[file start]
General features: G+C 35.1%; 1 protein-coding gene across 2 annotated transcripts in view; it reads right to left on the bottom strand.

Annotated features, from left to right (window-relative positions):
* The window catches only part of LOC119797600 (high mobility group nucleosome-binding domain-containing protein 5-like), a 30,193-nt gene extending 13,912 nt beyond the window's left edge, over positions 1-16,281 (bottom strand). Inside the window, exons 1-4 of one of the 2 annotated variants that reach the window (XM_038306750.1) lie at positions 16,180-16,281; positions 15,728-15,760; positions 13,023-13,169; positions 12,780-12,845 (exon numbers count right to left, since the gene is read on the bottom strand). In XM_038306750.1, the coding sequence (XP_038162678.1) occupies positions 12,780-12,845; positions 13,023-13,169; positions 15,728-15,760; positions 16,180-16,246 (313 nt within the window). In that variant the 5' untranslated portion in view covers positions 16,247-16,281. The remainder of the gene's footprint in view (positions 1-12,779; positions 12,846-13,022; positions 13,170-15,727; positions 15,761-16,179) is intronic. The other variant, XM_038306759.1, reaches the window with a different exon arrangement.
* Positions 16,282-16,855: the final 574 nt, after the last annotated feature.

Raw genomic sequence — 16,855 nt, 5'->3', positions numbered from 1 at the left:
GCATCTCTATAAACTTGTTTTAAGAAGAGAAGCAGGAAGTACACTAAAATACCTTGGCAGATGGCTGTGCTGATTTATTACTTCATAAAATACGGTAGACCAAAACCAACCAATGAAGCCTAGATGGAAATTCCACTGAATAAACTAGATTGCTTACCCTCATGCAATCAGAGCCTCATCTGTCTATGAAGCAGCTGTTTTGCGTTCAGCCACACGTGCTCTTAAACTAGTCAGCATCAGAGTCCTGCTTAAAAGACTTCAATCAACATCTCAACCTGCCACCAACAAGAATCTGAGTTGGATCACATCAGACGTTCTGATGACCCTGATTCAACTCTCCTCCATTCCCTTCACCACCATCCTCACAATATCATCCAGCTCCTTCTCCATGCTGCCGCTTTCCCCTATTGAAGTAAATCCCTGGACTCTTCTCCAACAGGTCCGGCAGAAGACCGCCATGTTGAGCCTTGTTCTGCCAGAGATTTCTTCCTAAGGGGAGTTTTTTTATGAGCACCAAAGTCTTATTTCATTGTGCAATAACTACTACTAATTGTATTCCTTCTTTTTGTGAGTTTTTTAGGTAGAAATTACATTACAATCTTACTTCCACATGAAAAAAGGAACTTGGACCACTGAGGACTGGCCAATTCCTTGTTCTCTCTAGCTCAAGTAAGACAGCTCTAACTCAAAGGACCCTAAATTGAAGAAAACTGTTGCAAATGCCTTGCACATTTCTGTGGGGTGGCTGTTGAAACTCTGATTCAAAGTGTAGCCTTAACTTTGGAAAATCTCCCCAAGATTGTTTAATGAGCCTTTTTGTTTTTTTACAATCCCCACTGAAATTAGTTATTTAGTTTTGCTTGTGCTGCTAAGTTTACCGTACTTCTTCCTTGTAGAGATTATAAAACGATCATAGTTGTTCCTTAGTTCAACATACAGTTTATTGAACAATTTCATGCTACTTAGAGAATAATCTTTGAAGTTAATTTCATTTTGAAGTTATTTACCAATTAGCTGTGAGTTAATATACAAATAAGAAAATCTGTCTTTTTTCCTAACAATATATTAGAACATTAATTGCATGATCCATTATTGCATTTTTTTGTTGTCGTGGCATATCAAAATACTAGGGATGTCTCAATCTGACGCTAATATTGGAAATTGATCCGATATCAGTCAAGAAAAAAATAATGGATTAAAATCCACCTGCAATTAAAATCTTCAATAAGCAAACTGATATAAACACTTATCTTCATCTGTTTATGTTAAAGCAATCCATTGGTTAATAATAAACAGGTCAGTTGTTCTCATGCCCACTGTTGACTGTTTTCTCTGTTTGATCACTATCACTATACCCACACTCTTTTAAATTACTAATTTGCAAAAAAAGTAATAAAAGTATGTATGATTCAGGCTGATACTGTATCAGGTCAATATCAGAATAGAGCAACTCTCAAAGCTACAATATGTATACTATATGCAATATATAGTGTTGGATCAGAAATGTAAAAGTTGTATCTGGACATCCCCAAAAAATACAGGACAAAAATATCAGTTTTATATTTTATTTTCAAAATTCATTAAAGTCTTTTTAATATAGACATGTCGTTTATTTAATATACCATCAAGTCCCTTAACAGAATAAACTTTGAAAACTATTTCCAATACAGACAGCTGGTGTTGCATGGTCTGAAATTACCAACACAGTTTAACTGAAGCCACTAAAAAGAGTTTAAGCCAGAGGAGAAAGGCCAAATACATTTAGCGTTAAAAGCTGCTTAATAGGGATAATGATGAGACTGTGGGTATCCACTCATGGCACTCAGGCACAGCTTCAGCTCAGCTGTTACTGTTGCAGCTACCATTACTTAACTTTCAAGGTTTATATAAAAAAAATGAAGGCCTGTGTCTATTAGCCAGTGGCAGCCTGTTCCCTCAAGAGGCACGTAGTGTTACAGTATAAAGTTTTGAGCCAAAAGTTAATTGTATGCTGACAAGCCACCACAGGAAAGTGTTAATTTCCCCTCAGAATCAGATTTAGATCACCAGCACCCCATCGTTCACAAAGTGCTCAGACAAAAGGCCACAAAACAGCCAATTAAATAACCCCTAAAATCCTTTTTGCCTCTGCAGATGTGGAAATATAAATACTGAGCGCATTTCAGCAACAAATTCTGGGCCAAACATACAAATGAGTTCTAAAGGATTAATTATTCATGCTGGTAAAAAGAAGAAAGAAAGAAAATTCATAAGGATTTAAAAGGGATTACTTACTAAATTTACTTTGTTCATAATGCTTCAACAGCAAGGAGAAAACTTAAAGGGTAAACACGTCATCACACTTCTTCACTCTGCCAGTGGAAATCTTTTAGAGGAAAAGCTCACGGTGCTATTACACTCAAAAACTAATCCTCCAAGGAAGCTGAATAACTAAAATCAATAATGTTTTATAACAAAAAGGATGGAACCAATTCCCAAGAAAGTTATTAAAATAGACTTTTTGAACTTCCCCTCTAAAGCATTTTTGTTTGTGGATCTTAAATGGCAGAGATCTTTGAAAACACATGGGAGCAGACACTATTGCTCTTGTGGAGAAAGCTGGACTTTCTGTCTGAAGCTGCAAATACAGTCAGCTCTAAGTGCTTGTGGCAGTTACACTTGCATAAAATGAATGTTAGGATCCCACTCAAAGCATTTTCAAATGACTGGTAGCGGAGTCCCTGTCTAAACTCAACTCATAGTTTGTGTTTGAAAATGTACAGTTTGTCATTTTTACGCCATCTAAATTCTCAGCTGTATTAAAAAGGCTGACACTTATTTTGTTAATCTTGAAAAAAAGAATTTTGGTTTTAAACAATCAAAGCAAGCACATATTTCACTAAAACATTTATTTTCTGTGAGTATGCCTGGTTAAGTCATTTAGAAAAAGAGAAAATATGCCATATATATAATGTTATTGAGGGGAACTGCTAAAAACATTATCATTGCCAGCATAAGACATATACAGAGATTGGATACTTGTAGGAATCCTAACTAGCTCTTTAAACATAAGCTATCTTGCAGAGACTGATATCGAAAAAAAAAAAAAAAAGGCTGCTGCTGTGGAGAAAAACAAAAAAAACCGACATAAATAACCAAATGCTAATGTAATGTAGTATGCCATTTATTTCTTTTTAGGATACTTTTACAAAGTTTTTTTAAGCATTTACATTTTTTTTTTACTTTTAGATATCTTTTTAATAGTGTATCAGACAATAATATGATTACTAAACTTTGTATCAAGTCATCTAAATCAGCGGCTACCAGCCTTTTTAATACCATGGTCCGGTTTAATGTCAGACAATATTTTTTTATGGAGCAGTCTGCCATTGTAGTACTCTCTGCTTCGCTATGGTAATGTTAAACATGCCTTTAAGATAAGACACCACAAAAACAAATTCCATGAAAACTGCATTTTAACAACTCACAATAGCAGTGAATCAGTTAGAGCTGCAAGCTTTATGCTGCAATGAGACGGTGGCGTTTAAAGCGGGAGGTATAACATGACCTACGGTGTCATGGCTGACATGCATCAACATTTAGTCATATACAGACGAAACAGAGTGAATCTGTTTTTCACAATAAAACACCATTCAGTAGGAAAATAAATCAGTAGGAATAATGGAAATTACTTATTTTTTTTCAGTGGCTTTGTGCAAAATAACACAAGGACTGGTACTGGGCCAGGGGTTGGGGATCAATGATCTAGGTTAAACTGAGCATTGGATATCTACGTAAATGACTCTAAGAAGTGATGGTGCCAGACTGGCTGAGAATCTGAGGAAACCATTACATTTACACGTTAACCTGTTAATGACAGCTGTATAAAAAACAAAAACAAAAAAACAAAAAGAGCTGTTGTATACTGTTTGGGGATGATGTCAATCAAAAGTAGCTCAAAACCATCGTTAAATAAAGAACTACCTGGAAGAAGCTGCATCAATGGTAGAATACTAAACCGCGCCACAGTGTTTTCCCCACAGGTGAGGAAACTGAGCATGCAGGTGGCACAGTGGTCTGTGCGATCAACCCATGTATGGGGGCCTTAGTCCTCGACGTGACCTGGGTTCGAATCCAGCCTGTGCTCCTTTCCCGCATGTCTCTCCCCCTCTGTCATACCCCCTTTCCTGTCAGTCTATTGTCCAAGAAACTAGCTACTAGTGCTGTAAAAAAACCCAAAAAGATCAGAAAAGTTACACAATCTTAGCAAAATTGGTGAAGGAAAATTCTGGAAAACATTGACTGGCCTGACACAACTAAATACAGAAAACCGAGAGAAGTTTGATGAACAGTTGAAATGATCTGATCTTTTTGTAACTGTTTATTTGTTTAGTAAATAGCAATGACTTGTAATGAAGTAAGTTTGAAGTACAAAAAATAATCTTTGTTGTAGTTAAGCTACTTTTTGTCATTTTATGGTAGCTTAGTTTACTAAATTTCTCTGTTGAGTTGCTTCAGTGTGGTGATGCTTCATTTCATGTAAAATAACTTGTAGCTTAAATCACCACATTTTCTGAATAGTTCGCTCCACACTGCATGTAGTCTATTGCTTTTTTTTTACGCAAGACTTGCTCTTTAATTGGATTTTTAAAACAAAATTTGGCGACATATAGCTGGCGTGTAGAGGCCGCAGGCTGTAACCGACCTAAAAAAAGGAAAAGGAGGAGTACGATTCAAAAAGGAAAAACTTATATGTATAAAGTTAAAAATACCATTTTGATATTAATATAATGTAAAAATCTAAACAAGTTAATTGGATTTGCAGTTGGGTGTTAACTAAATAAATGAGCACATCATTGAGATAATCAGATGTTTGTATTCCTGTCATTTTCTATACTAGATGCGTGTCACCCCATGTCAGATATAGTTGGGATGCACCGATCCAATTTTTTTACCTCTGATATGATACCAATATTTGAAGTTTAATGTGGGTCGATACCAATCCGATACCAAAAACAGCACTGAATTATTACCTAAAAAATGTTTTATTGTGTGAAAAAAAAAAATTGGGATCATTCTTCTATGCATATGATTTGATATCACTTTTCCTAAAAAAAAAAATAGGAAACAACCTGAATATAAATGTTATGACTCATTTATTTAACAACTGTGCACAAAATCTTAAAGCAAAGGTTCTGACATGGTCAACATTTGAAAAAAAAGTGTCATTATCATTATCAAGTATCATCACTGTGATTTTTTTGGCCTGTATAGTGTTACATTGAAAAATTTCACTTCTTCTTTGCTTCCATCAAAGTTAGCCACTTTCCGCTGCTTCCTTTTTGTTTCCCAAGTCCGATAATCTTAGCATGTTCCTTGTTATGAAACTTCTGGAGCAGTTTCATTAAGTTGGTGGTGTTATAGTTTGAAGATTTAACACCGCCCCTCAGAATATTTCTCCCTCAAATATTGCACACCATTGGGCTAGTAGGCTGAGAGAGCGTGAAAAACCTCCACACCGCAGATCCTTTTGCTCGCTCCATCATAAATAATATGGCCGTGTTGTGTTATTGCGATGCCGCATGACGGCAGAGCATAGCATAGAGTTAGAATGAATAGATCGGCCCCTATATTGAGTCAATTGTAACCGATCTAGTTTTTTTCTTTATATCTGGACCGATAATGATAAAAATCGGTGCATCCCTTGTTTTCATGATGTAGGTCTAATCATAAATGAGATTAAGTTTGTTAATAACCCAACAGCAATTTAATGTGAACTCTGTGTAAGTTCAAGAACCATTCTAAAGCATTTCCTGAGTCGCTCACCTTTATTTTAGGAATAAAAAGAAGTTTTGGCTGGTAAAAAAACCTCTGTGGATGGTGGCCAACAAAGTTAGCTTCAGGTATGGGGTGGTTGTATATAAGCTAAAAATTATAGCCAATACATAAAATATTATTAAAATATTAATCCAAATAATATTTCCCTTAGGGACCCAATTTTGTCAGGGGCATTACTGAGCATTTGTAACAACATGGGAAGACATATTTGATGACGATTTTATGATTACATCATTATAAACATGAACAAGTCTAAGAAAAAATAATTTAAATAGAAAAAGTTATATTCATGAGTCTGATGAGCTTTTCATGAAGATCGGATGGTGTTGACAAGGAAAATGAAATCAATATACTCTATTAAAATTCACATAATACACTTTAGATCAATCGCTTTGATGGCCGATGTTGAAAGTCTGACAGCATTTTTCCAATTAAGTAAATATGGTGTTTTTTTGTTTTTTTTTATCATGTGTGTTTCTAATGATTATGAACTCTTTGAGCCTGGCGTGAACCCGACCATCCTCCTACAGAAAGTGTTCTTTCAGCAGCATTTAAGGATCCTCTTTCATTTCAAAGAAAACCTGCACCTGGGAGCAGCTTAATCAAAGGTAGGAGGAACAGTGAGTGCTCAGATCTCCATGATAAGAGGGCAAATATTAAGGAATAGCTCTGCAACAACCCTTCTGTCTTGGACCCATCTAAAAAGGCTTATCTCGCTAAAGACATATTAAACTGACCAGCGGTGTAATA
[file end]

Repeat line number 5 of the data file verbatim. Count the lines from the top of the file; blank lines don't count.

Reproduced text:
Raw genomic sequence — 16,855 nt, 5'->3', positions numbered from 1 at the left: